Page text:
By far this album’s deepest foray into urban dance music, ‘Feral’ works like an instrumental interlude, apart from some vocal cut-ups reminiscent of Garage producer Todd Edwards (albeit swimming in reverb and far less interesting). To be flippant, this is ‘Radiohead Does Dubstep’ and wouldn’t be out of place on a Burial album. That isn’t bad; it’s rather beautiful, actually – a hiccupping 2step rhythm; those all-important atmospherics; a perfect dub bassline – but Radiohead aren’t content to leave it there. They remind us that they’re not Dubstep artists by pouring over superfluous vocals and jarring tumbles of percussion. In the end, what isn’t derivative about the song threatens to ruin it.

‘Lotus Flower’ was chosen as lead-single and given a video (a bowler hat-wearing Yorke throwing shapes inside a corrugated-iron post-apocalyptic subway or aircraft hangar) for obvious reasons. Unfortunately, elements which make it single material – the catchiest melody here, a palatable song structure, atmospheric keys, dub bass, and the most generic d ‘n b rhythm on the album – make it also rather bland. But if you’re looking for the song to play at a house party, this is it.

If ‘Little By Little’ was the first reason to get excited, ‘Codex’ is the second. A gorgeous, slow piano ballad with a beautiful chord progression similar to (but warmer than) ‘Pyramid Song’, it begins a fine three-song close to the album. Typically, the chords lodge themselves in the mind and only change a little, but – as in the best minimal work of Sigur Ros – this time we don’t care. Think haunting contemplation rather than mindless repetition. The horns reappear, again evoking Sigur Ros. The outro softens to a classical chattering of strings. Everything rides over a metronome like the sound of measured footsteps over a pavement. It’s all rather lovely.

‘Give up the Ghost’ is an acoustic guitar-led, post-rock piece which – like the best of Sigur Ros’ Takk album –  evokes the sun rising over mountains shrink-wrapped in snow. ‘Separator’ begins with a subtle triphop drum loop, soon joined by a jazz bass like we heard in ‘Bloom’. It’s a clever and subtle reprise, not of a song but an instrument. That’s followed by hypnotic atmospherics, a lovely jazzy guitar and the lyrics: ‘If you think this is over then you’re wrong.’ What could that mean? Seek and ye shall find: ten minutes on the Internet will point you to more rabid speculation than you could shake a glow-stick at.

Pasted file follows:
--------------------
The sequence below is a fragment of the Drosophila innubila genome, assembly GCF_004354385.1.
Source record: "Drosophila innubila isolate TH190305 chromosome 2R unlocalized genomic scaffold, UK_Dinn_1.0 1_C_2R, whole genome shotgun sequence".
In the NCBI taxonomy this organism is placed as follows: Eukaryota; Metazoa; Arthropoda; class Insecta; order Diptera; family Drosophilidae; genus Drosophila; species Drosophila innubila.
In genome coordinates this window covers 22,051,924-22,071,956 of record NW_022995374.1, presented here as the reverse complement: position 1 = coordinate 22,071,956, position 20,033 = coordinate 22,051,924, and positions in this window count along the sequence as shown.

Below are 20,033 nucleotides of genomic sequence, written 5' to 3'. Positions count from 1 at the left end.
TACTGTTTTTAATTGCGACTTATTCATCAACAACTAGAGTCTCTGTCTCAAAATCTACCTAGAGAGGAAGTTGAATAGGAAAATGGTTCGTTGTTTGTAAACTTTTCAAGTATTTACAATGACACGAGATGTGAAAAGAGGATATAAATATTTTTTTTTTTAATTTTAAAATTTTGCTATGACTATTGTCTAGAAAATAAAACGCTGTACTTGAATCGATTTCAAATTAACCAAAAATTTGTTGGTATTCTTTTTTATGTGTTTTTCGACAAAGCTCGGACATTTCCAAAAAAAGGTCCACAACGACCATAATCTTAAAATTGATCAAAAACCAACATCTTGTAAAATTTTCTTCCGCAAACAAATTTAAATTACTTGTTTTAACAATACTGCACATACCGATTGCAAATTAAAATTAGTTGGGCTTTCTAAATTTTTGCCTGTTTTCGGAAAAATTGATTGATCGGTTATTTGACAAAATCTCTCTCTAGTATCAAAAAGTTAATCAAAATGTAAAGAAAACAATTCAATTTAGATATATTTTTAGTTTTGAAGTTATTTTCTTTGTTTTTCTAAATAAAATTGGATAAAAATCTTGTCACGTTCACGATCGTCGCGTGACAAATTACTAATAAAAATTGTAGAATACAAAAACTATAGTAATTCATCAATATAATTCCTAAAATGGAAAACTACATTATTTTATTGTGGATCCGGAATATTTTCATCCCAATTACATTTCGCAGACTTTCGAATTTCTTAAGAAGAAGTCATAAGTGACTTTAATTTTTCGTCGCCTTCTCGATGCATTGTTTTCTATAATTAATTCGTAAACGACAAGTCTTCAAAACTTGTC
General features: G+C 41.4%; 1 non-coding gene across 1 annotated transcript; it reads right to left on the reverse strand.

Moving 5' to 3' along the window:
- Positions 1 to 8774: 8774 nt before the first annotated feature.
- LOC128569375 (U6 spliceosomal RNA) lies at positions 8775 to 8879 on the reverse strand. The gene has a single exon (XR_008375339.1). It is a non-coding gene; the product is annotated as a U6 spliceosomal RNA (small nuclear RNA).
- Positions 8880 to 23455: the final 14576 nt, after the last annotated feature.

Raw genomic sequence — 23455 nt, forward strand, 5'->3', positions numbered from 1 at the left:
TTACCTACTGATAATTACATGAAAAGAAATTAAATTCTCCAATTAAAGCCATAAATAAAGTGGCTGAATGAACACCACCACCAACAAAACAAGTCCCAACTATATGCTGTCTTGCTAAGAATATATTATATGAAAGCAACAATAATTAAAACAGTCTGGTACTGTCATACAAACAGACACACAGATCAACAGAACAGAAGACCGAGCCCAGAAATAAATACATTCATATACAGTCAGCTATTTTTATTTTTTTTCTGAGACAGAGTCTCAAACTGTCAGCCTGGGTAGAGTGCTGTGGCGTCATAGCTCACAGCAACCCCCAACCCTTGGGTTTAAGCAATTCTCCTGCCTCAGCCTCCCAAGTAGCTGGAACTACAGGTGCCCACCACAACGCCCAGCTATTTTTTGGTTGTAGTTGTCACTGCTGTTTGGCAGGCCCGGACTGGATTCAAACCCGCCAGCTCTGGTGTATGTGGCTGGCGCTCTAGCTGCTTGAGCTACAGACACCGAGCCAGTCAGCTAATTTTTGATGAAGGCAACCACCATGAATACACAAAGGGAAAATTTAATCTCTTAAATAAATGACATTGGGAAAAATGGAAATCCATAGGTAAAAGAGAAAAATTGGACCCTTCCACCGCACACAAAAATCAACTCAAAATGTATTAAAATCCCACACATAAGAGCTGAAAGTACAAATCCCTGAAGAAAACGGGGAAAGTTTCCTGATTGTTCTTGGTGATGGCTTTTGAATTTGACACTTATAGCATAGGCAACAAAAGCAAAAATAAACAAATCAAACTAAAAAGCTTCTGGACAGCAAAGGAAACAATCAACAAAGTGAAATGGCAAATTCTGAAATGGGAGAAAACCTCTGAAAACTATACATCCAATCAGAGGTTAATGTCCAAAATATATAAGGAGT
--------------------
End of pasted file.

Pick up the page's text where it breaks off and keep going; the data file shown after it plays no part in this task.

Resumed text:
Those with the patience – and if you’ve come this far with Radiohead, that’s you – will find lots to like on The King of Limbs: tight basslines from Colin Greenwood, bleakly beautiful piano from Thom Yorke, atmospheric guitars and keys from Ed O’Brien and Johnny Greenwood, Yorke’s vocals moving with ease from a snarling, nasal moan to a sensitive falsetto. But you might wonder how much time they spent in the studio; there’s scarcely a phrase or rhythm which isn’t cut to shreds and looped (and never with the flair of the best Jungle or drum ‘n bass music). Maybe this ‘collage effect’ is inevitable for a band which at some point fell into the habit of writing twenty-odd different versions of every song, but – like reworking a joke – sometimes first instincts are best.

Buttons and dials, cuts and samples have long been a labour of love for Thom Yorke’s crew. But compared to their previous bouts with Electronica, this album too often feels like a pleasant stroll through the clichés of the underground nightclub, cherry-picking our favourites as it goes. That’s commendable, but with a caveat: decide for yourself where it sits amongst the best work from Unkle (whose ‘Rabbit In Your Headlights’ features Thom Yorke himself), Squarepusher, Portishead, Sneaker Pimps, Courtney Pine, The Cinematic Orchestra, Roni Size and Reprazent, Lamb and – in their subtler moments – even The Prodigy and Nine Inch Nails: bands that have done this kind of live music/ dance hybridisation for the last two decades.

The King of Limbs has its delights, but they’re diluted by too many retreads of familiar ground both in terms of Radiohead’s own catalogue and the wider context of intelligent dance music. It doesn’t challenge or question its genres like The Bends or OK Computer did with, say, Britpop, or even like the ‘problem albums’ often did with Electronica. Depending on your frame of reference, it’ll either expand your musical horizons or bore you rigid. In that sense, on its prettiest moments, it’s Radiohead being – if not excelling – themselves.

Mark Burnhope is a British poet.  He has a BTh from London School of Theology and a Creative Writing MA from Brunel University. He has poems in Magma, nthposition, Other Lives, and forthcoming in Horizon Review. He currently lives and writes in Bournemouth, Dorset.